Students have been affected by the election of Jeremy Corbyn as Labour leader and the atmosphere of hope it has created.
At London’s South Bank University many students told Socialist Worker that Corbyn had made politics interesting.
Ian said, “I wasn’t too bothered about politics. All politicians looked the same and sounded the same. But Jeremy Corbyn sounds a lot more honest.”
Jack added, “Corbyn has made me take notice of politics. You can tell the difference just by looking at his attire. He spends nothing on himself.
“You think, there’s a man working for the people. And he wants to know what people think. He treks around doing all these talks.”
Chloe voted Tory because she thought they would deal with the recession, but is now looking to the left. “I thought things couldn’t get any worse,” she said.
“Then they did. I was lied to. I didn’t know there would be all these cuts.”
Mohammed, who came to Britain from Iraq in the 1990s, remembers Corbyn from Stop the War protests.
“A lot of politicians are just in it for themselves,” he said. “But we see Corbyn coming with us on demonstrations. I loved it when he said he was going on the refugees protest after he was elected.”
Alex said, “He’s been attacked in the press to the point of ridiculousness. You think, if someone is attacked like that, it probably means he’s quite good.”
Alice, a nursing student, is nervous about the future. “We don’t know if there will be safe staffing levels,” she said.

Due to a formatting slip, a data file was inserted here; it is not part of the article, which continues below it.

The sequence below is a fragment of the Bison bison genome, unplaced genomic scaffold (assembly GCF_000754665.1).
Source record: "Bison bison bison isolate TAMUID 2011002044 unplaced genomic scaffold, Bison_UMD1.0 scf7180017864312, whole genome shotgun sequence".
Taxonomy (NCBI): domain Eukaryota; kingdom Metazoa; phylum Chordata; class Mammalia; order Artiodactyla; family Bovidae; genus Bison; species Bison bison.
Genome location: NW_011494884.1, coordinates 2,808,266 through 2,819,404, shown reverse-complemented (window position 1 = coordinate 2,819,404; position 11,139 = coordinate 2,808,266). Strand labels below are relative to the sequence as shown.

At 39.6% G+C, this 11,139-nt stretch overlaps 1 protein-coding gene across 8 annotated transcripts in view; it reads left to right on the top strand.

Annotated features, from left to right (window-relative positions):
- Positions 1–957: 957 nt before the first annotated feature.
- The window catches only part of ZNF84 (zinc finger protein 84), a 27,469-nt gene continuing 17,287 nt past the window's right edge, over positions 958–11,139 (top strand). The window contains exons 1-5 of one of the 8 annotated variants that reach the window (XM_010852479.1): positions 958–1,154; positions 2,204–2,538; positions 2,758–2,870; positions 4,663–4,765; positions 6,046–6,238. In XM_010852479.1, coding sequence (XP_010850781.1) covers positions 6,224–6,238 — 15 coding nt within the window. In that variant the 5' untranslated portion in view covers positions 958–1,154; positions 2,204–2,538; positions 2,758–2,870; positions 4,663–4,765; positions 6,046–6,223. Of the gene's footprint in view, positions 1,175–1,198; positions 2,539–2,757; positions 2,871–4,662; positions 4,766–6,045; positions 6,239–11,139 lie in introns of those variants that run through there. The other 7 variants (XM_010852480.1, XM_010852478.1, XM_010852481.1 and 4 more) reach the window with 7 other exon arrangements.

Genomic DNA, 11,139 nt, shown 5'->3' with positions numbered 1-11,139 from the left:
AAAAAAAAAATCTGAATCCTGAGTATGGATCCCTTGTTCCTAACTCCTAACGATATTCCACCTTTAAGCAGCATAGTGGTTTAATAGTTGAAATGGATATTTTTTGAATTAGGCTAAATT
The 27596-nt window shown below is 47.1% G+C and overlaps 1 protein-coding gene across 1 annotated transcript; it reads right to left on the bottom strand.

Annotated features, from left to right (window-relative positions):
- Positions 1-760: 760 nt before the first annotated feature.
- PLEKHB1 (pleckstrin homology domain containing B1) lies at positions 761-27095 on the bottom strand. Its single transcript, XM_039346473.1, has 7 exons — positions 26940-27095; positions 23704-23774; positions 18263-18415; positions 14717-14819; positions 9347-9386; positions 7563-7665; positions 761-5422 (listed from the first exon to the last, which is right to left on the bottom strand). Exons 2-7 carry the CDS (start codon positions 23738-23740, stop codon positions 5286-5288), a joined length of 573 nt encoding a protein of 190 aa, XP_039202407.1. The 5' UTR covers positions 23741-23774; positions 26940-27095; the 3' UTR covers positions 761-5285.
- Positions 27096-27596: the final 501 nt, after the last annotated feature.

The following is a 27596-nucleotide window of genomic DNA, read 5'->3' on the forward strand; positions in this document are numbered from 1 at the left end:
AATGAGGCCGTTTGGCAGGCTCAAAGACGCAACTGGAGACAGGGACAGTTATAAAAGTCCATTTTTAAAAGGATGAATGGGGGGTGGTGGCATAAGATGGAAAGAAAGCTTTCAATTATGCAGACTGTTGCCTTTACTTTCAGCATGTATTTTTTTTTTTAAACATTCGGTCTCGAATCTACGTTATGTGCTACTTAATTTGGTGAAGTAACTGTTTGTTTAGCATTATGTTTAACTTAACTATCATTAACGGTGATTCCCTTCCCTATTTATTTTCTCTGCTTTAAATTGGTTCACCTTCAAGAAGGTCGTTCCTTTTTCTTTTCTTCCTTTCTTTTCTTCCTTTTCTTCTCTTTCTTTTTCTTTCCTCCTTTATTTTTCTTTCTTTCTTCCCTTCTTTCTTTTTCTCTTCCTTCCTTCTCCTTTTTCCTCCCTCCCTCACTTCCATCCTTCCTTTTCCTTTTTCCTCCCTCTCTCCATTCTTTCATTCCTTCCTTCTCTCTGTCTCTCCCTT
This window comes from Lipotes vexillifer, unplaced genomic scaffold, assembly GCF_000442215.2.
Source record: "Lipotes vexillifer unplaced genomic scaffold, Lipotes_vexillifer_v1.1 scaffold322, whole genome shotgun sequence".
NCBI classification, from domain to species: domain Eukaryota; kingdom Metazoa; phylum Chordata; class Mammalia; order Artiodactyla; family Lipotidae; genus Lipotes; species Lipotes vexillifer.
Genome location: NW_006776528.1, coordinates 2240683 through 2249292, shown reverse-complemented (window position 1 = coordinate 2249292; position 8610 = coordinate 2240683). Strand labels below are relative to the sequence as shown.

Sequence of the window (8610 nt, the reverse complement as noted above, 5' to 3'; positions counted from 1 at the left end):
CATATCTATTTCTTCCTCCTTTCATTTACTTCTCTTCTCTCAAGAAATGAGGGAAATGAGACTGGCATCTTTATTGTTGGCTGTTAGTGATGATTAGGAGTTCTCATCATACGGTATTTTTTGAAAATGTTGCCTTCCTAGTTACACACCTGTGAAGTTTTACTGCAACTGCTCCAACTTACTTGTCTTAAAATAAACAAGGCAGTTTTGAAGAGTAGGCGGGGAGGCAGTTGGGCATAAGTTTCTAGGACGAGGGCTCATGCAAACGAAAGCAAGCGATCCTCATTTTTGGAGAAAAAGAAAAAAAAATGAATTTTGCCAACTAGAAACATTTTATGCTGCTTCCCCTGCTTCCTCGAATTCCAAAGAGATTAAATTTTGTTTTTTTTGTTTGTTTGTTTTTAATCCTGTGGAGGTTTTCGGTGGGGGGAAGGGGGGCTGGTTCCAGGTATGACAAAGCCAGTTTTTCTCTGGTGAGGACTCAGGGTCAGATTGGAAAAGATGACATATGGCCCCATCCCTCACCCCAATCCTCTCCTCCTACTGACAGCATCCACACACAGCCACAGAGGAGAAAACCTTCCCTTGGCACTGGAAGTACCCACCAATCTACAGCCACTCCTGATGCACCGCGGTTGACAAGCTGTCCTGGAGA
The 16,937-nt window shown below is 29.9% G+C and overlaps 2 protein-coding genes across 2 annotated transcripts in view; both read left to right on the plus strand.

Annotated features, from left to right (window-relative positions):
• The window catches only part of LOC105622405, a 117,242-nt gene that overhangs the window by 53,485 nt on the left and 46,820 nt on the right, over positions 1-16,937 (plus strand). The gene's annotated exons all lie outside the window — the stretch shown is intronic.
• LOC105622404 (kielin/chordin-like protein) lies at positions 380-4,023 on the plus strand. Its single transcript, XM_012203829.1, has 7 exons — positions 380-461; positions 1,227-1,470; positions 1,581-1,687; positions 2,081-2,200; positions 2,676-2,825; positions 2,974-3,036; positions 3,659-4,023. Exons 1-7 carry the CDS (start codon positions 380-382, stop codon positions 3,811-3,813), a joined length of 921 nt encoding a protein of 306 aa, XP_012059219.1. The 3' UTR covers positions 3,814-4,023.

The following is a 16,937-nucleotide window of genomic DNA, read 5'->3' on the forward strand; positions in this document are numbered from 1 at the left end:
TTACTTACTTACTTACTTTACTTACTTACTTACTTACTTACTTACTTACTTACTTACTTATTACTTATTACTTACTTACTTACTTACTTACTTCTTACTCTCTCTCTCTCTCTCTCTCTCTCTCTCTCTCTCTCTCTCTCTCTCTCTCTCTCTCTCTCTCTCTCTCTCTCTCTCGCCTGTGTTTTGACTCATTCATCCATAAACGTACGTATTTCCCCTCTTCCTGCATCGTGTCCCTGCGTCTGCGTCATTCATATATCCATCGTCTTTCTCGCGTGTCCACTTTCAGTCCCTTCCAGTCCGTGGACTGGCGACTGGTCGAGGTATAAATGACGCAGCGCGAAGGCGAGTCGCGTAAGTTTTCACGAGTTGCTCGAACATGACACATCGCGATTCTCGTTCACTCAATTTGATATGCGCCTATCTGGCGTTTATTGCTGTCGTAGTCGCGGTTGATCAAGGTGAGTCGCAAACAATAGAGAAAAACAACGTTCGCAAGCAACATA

“Or whether people will have to pay for nursing degrees.”
Laura, another nursing student, said, “They are reducing pay for junior doctors, so what will they do to us?
“There are not enough nurses. And the stress is unbelievable. We’re given too many patients. You can’t do it—and mistakes will be made.”
Students want changes now, not possible improvements in the future. As Alice put it, “I like what Corbyn is saying but we’ve got another four years of this government. How do you reverse any changes that the Tories make?”
Mohammed added, “We need someone to stand with the students and help us out. I’m hoping Corbyn won’t be like the rest and say things but not do anything.”
Yacqub was angry at the attacks on students. “There used to be an emergency grant you could claim, but for next year that’s demolished,” he said. “We already have problems—what about future generations?
“When they tripled tuition fees there were riots. I’m not sure protests make a difference, but we have to show that we care.”
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